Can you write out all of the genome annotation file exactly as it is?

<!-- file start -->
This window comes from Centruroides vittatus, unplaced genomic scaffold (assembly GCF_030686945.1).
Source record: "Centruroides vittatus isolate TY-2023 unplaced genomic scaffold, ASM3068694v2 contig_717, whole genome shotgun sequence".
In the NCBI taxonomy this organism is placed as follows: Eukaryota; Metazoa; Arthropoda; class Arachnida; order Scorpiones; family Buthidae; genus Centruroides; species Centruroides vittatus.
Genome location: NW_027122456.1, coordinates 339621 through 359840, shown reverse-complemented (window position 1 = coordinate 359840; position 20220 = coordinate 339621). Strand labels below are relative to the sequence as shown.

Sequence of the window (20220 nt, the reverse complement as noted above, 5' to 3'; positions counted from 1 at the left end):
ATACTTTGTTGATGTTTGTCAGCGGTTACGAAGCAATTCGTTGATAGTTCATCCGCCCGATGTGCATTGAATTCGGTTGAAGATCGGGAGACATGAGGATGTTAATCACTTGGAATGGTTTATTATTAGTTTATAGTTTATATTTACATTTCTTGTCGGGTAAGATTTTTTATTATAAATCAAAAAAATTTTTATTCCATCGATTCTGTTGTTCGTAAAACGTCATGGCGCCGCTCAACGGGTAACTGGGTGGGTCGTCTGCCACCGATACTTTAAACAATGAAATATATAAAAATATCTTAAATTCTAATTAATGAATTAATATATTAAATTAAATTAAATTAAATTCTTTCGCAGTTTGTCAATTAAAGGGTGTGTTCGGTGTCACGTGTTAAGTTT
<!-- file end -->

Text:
This window comes from Centruroides vittatus, unplaced genomic scaffold (assembly GCF_030686945.1).
Source record: "Centruroides vittatus isolate TY-2023 unplaced genomic scaffold, ASM3068694v2 contig_717, whole genome shotgun sequence".
In the NCBI taxonomy this organism is placed as follows: Eukaryota; Metazoa; Arthropoda; class Arachnida; order Scorpiones; family Buthidae; genus Centruroides; species Centruroides vittatus.
Genome location: NW_027122456.1, coordinates 339621 through 359840, shown reverse-complemented (window position 1 = coordinate 359840; position 20220 = coordinate 339621). Strand labels below are relative to the sequence as shown.

Sequence of the window (20220 nt, the reverse complement as noted above, 5' to 3'; positions counted from 1 at the left end):
ATACTTTGTTGATGTTTGTCAGCGGTTACGAAGCAATTCGTTGATAGTTCATCCGCCCGATGTGCATTGAATTCGGTTGAAGATCGGGAGACATGAGGATGTTAATCACTTGGAATGGTTTATTATTAGTTTATAGTTTATATTTACATTTCTTGTCGGGTAAGATTTTTTATTATAAATCAAAAAAATTTTTATTCCATCGATTCTGTTGTTCGTAAAACGTCATGGCGCCGCTCAACGGGTAACTGGGTGGGTCGTCTGCCACCGATACTTTAAACAATGAAATATATAAAAATATCTTAAATTCTAATTAATGAATTAATATATTAAATTAAATTAAATTAAATTCTTTCGCAGTTTGTCAATTAAAGGGTGTGTTCGGTGTCACGTGTTAAGTTT